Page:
And so it is official. It has begun. I am now one of the 1.5 million folks that have been ordered to stay at home for at least the next twelve weeks. And although I’ve already been self-isolating for a while, although I knew this was coming, it feels quite scary now it has eventually become the rule.
Phil and I started reducing our social contact at the beginning of March. We knew the virus was spreading and knew I needed to be protected from it. He began working from home most days, limited the food shopping to just one weekly visit, and changed all his client contact meetings to phone-calls. We started to pull away from the big wide world, and only left our house when it was essential. But we didn’t take the leap to completely self-isolate until my Pulmonary Hypertension consultant told me to ‘Go Home and Stay Home’. Yep his parting advice as I was guided down a secret back door to bypass the masses in the hospital, was to go straight back to our house and stay there. To not go out again. To stay in and stay safe. So we did. We have. That was thirteen days ago, and since then Phil and I have been self-isolating in our little abode. Hunkering down. Shielding me from the world.
So Sunday night’s government announcement to order the most poorly in society to stay in for the next few months was no shock. Was no surprise. I knew it was coming. I knew our unofficial shielding from the masses, would soon become official. I’ve been discussing it with my PH Phriends, for weeks. I’ve listened to the government drip-feeding this plan for days. I’ve been mentally preparing. But despite all of that, when I watched the Prime Minister’s press briefing about it, I was completely thrown. It was scary. It freaked me out. I shook and I cried and adrenaline soared through my body. I already knew everything he was saying, but hearing it said again and again in a serious and solemn and sober tone, was gut-wrenching. Watching the top dogs standing behind their podiums, with their grim expressions, was unnerving. Reading the strict and specific official government advice, was horrid. Later, receiving my text from the NHS to instruct me to shield, was tough. Every time it is mentioned that vulnerable people will likely die, I just keep thinking- that’s me! Every time someone or something describes needing to protect folks, I think -that’s me! Every time it is reiterated that unless ill people follow the rules, they’ll be in danger I think -that’s me! That’s little ol’ me! I know I’m a dodgy case, with a long over-due sell-by date… but actually I don’t think about it that much. I don’t dwell and worry, I just get on with my life. I choose to look forward with excitement, and not fear. So it has been hard to be emotionally pummeled and reminded of the odds. Tough to be forced to think again and again and again about the imminent danger. Difficult to be notified that I’m different to the masses, weaker than the masses, less likely to survive than the masses.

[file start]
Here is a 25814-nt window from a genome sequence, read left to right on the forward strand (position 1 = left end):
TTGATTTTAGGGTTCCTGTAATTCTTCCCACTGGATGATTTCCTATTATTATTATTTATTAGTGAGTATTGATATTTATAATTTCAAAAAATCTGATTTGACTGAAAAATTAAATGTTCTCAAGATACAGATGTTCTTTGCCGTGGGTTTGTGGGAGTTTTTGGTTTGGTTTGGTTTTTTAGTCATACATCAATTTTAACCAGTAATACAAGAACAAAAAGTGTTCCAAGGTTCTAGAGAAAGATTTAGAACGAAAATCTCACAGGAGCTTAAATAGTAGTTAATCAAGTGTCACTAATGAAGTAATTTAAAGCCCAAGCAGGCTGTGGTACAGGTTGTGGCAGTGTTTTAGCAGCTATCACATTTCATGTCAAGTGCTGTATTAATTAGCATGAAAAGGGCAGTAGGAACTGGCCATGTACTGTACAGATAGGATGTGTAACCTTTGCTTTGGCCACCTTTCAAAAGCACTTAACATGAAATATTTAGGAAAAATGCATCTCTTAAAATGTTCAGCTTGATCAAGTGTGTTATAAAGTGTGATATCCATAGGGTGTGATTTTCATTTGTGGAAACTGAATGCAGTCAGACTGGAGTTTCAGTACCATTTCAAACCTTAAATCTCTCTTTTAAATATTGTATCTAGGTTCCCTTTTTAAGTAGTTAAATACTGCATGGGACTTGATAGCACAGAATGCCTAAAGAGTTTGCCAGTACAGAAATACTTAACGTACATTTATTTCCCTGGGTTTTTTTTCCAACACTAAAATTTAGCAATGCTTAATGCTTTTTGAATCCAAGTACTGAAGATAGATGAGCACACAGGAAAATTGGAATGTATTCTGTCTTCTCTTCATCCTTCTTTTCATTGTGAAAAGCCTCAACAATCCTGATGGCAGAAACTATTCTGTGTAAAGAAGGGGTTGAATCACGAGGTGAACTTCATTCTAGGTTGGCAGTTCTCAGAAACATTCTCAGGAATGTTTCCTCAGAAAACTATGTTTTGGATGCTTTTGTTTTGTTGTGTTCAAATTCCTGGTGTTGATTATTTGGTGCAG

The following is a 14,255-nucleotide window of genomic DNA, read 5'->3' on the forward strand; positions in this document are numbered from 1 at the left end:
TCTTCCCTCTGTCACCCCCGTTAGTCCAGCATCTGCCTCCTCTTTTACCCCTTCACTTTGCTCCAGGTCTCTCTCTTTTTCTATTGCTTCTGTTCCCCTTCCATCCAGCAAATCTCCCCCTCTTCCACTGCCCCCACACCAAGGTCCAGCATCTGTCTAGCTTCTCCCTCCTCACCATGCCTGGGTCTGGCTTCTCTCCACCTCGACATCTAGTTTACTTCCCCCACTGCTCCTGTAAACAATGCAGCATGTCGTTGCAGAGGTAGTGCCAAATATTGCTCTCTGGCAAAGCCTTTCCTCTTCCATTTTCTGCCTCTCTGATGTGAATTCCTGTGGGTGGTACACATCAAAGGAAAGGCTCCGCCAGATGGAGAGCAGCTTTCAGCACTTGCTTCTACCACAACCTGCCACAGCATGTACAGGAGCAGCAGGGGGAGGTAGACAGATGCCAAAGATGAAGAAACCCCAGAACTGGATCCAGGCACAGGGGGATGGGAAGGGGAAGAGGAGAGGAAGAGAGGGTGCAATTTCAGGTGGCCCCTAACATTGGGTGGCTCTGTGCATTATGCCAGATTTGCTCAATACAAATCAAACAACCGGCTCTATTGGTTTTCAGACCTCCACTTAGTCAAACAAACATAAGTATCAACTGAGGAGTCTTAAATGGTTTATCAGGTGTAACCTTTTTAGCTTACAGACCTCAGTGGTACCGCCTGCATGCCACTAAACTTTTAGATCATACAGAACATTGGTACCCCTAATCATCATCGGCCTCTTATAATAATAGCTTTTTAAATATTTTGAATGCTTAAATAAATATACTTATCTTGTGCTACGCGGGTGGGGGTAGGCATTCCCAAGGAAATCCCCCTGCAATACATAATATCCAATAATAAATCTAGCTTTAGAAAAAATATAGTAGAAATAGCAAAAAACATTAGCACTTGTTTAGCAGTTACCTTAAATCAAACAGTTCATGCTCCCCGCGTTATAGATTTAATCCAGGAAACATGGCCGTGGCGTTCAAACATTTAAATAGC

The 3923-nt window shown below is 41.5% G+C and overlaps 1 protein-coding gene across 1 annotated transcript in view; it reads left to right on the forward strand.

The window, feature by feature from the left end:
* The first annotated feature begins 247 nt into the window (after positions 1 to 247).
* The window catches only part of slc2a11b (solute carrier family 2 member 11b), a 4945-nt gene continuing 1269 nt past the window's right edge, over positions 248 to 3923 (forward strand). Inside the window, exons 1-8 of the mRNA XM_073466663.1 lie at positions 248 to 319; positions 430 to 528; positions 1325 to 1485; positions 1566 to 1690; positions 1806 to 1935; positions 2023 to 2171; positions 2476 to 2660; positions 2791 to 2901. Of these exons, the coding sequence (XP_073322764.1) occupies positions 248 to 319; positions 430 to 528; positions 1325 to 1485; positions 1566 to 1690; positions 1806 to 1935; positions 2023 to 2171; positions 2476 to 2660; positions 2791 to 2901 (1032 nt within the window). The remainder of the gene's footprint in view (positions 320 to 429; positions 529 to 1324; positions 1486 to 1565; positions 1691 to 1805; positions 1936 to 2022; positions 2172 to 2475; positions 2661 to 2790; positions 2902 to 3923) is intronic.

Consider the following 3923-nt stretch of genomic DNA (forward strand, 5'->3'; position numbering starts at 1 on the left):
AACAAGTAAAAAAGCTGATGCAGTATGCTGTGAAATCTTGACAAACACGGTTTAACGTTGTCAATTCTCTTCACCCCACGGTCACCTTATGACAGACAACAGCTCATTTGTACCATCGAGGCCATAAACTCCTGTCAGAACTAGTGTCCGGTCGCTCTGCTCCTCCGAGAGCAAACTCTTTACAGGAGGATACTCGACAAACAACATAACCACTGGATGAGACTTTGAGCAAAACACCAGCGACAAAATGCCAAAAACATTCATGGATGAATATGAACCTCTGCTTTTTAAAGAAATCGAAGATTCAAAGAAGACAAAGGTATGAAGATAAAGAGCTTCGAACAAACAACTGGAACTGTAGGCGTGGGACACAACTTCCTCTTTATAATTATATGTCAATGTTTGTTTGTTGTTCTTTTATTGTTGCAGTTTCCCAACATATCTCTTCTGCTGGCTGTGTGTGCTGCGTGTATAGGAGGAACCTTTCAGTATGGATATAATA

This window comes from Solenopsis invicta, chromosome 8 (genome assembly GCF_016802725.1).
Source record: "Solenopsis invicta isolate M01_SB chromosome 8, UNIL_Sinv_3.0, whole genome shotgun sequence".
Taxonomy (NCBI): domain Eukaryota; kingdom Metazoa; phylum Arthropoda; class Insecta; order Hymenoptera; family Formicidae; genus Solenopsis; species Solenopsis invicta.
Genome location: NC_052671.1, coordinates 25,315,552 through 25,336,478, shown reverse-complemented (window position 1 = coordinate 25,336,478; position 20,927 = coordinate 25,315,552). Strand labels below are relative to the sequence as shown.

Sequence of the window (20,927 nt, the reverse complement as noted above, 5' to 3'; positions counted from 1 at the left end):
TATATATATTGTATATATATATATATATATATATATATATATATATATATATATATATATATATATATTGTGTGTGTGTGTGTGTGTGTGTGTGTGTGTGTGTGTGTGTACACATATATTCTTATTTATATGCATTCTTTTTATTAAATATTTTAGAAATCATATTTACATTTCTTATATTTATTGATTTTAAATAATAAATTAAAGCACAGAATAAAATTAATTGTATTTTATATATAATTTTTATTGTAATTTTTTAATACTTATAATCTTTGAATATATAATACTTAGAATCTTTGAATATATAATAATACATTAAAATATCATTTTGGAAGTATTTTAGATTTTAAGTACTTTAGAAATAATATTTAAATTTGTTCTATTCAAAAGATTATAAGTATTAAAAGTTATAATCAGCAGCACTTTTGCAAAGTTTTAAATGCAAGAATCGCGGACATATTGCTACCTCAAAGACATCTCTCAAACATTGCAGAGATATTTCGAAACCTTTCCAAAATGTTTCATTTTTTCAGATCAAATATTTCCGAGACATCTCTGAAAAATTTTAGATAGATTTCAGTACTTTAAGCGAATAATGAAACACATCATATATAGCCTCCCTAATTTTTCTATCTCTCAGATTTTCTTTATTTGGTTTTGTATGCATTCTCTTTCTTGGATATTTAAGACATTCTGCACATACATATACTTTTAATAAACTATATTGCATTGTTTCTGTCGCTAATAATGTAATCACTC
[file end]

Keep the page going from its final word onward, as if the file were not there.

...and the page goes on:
So the shielding has begin. Both Phil and I are now behind closed doors. Luckily for us, he is able to continue working from home. For the next twelve weeks I will not be allowed to leave our house, go to the shops, walk around the block, visit the park, pick up my medicines. For the rest of March and April and May and June, I will need to stay in our house and garden. I shall not be stepping into the real world, unless forced to. Our drawbridge has been pulled up. We are now reliant upon our community, Tesco and the government to help us get the essentials, and get through this.I have no doubt that the next few months will be tough and scary and hard and terrifying. I’ll probably cry many tears, get bored out of my mind and I’m sure Phil and I will have a fair few arguments! 😛 But I’m also hoping this time of hibernation could be fun. A chance to be together, play together, work together. A reason to get out the board games, grow vegetables, read some books. And time to learn the rules of ‘Magic The Gathering’ at long last! 😀 And it could also be a wonderful opportunity for our society to come together. For neighbours and villagers to make connections and build a community. For friends and family to slow down their pace of life and spend more time together (albeit over the phone and video calling 🙂 ). So I’m looking forward to seeing the world that emerges from this crisis. I have high hopes.
We’re at the bottom of a mountain looking up. We don’t know where the summit is or when we shall reach it. We don’t know what dangers lie in the path. We don’t know how hard the journey will be. And we don’t know who of us will make it to the top. But we have to start climbing with faith that it’ll all be alright. We have to follow the rules laid down by those who have studied the hillside closely. And most importantly, we have to work together, to climb as a team, and leave no man behind. Fingers crossed, we’ll soon all be sitting by that cairn together. Admiring the view. 🙂